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ASU+GSV Summit 2021 panel discussion explores innovative programs and models that prioritize career exploration and prepares students for lifelong success


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WRITTEN BY: ANNABEL CELLINI, CHIEF STRATEGY OFFICER, AMERICAN STUDENT ASSISTANCE (ASA) | SEPTEMBER 8, 2021

In June 2021, a collaborative of funders launched the Catalyze Challenge to source innovations to deliver diverse and equitable opportunities for America’s students to achieve economic success. Just as adults are facing an unprecedented moment in history, today’s students are grappling with challenges, too: rising college tuition, a crushing job market, a global pandemic, and an economic downturn. This innovation challenge will fund and elevate programs that help students navigate the transition from education to employment and empower students to make informed choices about their future.

During the recent virtual panel session, “The Catalyze Challenge: A Pathways Innovation Challenge,” at the ASU+GSV Summit 2021, panelists discussed the plan to foster bold and innovative ideas for programs and models that prioritize career exploration and experiential learning inside and outside the classroom, expand knowledge about potential career pathways, and prepare students for lifelong success.

Panelists included George Vinton, CEO, The Common Group (moderator); Eric Chan, Partner, Charter School Growth Fund, an organization finding the country’s best public charter schools, funding their expansion, and helping to increase their impact; and Gorick Ng, a Wall Street Journal bestselling author of The Unspoken Rules: Secrets to Starting Your Career Off Right, and career adviser at Harvard College, specializing in coaching first-generation, low-income students.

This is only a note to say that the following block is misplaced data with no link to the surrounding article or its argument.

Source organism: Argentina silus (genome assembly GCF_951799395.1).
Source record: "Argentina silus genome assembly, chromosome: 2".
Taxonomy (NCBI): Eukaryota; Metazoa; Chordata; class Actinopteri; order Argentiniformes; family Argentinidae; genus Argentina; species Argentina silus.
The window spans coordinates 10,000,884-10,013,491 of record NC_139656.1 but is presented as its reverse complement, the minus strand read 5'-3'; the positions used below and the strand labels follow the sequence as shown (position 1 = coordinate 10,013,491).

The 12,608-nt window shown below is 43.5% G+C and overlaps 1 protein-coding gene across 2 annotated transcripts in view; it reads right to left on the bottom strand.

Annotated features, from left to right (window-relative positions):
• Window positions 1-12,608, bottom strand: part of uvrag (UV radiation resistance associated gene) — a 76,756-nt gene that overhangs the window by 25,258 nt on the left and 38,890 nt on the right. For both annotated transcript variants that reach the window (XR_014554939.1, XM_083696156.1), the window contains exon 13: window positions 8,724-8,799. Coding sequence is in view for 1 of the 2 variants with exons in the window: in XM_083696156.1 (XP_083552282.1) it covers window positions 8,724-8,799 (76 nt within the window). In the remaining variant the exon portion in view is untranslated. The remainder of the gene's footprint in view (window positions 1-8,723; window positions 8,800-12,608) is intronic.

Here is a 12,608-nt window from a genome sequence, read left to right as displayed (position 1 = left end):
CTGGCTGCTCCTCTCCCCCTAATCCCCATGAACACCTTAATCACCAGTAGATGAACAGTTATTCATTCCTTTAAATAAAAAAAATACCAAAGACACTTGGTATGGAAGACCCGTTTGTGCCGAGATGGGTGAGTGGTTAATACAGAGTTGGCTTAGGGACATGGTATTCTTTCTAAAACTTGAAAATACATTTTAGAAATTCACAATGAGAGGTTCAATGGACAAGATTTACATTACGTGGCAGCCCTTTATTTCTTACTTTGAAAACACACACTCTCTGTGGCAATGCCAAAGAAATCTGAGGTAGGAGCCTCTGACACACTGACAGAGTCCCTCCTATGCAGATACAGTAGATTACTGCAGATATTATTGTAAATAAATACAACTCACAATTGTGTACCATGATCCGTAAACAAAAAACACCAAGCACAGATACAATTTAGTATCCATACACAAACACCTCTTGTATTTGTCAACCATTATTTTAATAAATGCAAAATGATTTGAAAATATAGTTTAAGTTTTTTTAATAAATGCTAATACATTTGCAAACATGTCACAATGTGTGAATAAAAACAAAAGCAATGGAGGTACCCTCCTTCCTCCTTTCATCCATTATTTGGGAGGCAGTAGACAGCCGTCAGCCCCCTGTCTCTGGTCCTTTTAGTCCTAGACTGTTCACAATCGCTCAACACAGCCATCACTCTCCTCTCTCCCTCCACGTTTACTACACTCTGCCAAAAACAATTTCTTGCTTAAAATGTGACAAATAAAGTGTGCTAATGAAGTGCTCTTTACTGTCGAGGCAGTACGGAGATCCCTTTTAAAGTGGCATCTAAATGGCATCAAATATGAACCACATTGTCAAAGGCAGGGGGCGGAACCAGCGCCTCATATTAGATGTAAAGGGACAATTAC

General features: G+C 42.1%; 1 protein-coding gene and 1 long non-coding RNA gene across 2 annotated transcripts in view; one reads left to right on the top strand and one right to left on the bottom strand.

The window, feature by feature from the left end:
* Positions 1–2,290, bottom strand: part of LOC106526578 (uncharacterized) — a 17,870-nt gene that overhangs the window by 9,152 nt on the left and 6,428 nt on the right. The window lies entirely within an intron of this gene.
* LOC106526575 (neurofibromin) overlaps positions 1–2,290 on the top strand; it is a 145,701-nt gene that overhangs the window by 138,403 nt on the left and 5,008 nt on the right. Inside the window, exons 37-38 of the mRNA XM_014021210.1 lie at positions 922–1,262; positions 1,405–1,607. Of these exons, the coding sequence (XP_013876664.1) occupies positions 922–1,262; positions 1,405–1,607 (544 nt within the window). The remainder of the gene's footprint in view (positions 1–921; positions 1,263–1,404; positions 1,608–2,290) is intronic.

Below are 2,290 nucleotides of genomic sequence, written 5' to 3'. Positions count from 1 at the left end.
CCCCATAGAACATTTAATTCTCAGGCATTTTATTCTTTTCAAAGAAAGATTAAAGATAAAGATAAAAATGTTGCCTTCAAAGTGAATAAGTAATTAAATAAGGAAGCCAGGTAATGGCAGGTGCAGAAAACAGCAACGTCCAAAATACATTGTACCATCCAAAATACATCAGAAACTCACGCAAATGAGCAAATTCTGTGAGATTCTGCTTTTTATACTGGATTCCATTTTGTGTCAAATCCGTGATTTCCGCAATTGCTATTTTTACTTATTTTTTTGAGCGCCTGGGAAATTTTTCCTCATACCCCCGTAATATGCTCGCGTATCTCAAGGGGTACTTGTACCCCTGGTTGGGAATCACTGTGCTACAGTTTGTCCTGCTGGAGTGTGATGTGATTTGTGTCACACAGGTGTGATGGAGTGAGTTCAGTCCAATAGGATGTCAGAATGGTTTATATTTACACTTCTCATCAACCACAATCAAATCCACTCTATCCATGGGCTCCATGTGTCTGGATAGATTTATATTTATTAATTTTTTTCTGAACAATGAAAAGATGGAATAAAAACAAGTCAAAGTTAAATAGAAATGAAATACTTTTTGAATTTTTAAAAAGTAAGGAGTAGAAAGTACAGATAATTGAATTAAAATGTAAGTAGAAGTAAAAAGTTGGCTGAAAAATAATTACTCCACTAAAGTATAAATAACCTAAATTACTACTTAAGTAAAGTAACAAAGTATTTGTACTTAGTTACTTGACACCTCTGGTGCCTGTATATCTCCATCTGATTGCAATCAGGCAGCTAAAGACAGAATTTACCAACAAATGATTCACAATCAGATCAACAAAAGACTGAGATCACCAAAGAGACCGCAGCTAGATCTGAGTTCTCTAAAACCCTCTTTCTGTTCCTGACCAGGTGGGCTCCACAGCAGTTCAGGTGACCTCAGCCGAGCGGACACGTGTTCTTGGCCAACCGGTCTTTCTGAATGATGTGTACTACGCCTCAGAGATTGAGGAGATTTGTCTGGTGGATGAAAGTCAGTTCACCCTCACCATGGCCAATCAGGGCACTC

Here are the key takeaways.

The importance of connecting education and career, now, more than ever

Allowing young people to explore and experiment with their career options early in their education journey is vitally important. As part of ongoing conversations with young people, we’ve discovered that so many of them who had incurred college debt had embarked on a college degree pathway without much support around the discovery of why they wanted to go to college, what major to take, let alone how this might translate into a career they were excited about. Waiting until college for this type of self-examination and exploration is a very expensive way for young people to experiment. What we at ASA see is the opportunity for all young people — regardless of socio-economic background or gender — as early as Middle School, start to understand themselves, options that are available, have a chance to experiment earlier, and then make informed decisions about their postsecondary transitions that will create economic long-term mobility.

Now is an opportune time, as young people are heading back to school during this time of ongoing disruption and uncertainty. We know that millions of young people have been disengaged throughout the pandemic. And there’s a lot of evidence to suggest that getting young people to refocus on their futures and their possibilities is going to be a very powerful way to reorient them and get them re-engaged in the work that they want to do over the next few years.